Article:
Next Article in Journal
Addictive Internet Gaming Usage among Korean Adolescents before and after the Outbreak of the COVID-19 Pandemic: A Comparison of the Latent Profiles in 2018 and 2020
Previous Article in Journal
A Qualitative Exploration of Addiction Disclosure and Stigma among Faculty Members in a Canadian University Context
Article

COVID-19 Pandemic Related Research in Africa: Bibliometric Analysis of Scholarly Output, Collaborations and Scientific Leadership

1
UFR IM2AG, Université Grenoble Alpes, 38000 Grenoble, France
2
Laboratory for Industrial and Applied Mathematics (LIAM), Department of Mathematics and Statistics, York University, Toronto, ON M3J 1P3, Canada
3
Graduate School of Medicine, University of Tohoku, Sendai 980-8575, Japan
4
Chantal BIYA International Reference Centre for Research on HIV/AIDS Prevention and Management (CIRCB), Yaoundé 3077, Cameroon
5
Graduate School of Life Sciences, University of Tohoku, Sendai 980-8577, Japan
6
Canadian Centre for Disease Modelling (CCDM), Department of Mathematics and Statistics, York University, Toronto, ON M3J 1P3, Canada
*
Author to whom correspondence should be addressed.
Equally contributed as first authors.
Academic Editor: Paul B. Tchounwou
Int. J. Environ. Res. Public Health 2021, 18(14), 7273; https://doi.org/10.3390/ijerph18147273
Received: 2 May 2021 / Revised: 25 June 2021 / Accepted: 29 June 2021 / Published: 7 July 2021
Scientometrics enables scholars to assess and visualize emerging research trends and hot-spots in the scientific literature from a quantitative standpoint. In the last decades, Africa has nearly doubled its absolute count of scholarly output, even though its share in global knowledge production has dramatically decreased. The still-ongoing COVID-19 pandemic has profoundly impacted the way scholarly research is conducted, published, and disseminated. However, the COVID-19-related research focus, the scientific productivity, and the research collaborative network of African researchers during the ongoing COVID-19 pandemic remain to be elucidated. This study aimed to clarify the COVID-19 research patterns among African researchers and estimate the strength of collaborations and partnerships between African researchers and scholars from the rest of the world during the COVID-19 pandemic, collecting data from electronic scholarly databases such as Web of Science (WoS), PubMed/MEDLINE and African Journals OnLine (AJOL), the largest and prominent platform of African-published scholarly journals. We found that COVID-19-related collaboration patterns varied among African regions. For instance, most of the scholarly partnerships occurred with formerly colonial countries (such as European or North-American countries). In other cases, scholarly ties of North African countries were above all with the Kingdom of Saudi Arabia. In terms of number of publications, South Africa and Egypt were among the most productive countries. Bibliometrics and, in particular, scientometrics can help scholars identify research areas of particular interest, as well as emerging topics, such as the COVID-19 pandemic. With a specific focus on the still-ongoing viral outbreak, they can assist decision- and policy-makers in allocating funding and economic-financial, logistic, organizational, and human resources, based on the specific gaps and needs of a given country or research area. View Full-Text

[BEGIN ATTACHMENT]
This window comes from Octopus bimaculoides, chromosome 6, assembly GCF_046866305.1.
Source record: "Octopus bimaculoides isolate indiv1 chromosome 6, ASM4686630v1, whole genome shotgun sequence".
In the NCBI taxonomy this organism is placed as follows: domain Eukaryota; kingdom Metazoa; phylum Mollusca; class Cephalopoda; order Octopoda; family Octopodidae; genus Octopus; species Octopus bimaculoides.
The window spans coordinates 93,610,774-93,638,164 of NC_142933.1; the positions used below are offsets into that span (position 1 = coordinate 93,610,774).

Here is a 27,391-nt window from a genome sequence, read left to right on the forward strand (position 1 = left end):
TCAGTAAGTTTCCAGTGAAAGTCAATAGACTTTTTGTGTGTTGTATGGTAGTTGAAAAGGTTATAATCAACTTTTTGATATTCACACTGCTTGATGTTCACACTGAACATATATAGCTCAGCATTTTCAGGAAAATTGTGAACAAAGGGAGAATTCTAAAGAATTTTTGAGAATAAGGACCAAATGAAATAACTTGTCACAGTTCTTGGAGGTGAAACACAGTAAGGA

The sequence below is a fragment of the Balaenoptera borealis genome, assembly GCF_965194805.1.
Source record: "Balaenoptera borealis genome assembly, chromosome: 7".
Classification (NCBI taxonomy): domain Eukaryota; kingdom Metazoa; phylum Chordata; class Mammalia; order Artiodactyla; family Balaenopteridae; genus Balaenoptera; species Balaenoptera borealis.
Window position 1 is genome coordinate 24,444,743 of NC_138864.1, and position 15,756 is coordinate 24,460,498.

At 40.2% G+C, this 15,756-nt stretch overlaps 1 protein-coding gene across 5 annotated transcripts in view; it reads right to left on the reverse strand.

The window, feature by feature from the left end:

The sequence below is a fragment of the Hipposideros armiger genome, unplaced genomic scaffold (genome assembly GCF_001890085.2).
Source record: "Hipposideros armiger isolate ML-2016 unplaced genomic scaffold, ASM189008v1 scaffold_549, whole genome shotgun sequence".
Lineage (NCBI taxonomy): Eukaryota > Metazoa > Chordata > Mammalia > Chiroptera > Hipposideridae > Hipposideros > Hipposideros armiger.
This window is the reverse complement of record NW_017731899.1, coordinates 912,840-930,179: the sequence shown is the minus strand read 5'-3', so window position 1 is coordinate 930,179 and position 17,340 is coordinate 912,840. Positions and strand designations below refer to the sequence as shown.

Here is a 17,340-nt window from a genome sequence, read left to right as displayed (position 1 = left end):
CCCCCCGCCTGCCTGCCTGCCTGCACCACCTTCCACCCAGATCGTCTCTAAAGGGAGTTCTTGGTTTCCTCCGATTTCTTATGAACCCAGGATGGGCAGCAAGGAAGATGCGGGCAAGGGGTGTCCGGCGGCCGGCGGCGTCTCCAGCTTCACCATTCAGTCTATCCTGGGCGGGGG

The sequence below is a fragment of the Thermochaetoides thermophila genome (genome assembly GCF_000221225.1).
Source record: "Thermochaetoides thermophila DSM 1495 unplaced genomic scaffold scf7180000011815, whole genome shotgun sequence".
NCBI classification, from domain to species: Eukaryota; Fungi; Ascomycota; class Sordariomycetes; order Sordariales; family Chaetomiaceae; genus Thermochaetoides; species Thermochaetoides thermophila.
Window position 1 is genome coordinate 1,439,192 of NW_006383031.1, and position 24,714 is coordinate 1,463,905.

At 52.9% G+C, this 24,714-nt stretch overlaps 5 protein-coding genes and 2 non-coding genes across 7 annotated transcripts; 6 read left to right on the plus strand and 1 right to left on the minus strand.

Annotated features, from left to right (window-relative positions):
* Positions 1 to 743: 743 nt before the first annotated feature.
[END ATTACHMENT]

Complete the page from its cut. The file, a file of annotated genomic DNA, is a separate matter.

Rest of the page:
Keywords: bibliometrics; scientometrics; Africa; COVID-19 pandemic bibliometrics; scientometrics; Africa; COVID-19 pandemic
Show Figures

Figure 1

MDPI and ACS Style

Mbogning Fonkou, M.D.; Bragazzi, N.L.; Tsinda, E.K.; Bouba, Y.; Mmbando, G.S.; Kong, J.D. COVID-19 Pandemic Related Research in Africa: Bibliometric Analysis of Scholarly Output, Collaborations and Scientific Leadership. Int. J. Environ. Res. Public Health 2021, 18, 7273. https://doi.org/10.3390/ijerph18147273

AMA Style

Mbogning Fonkou MD, Bragazzi NL, Tsinda EK, Bouba Y, Mmbando GS, Kong JD. COVID-19 Pandemic Related Research in Africa: Bibliometric Analysis of Scholarly Output, Collaborations and Scientific Leadership. International Journal of Environmental Research and Public Health. 2021; 18(14):7273. https://doi.org/10.3390/ijerph18147273

Chicago/Turabian Style

Mbogning Fonkou, Maxime D., Nicola L. Bragazzi, Emmanuel K. Tsinda, Yagai Bouba, Gideon S. Mmbando, and Jude D. Kong. 2021. "COVID-19 Pandemic Related Research in Africa: Bibliometric Analysis of Scholarly Output, Collaborations and Scientific Leadership" International Journal of Environmental Research and Public Health 18, no. 14: 7273. https://doi.org/10.3390/ijerph18147273

Find Other Styles
Note that from the first issue of 2016, MDPI journals use article numbers instead of page numbers. See further details here.

Article Access Map by Country/Region

1
Back to TopTop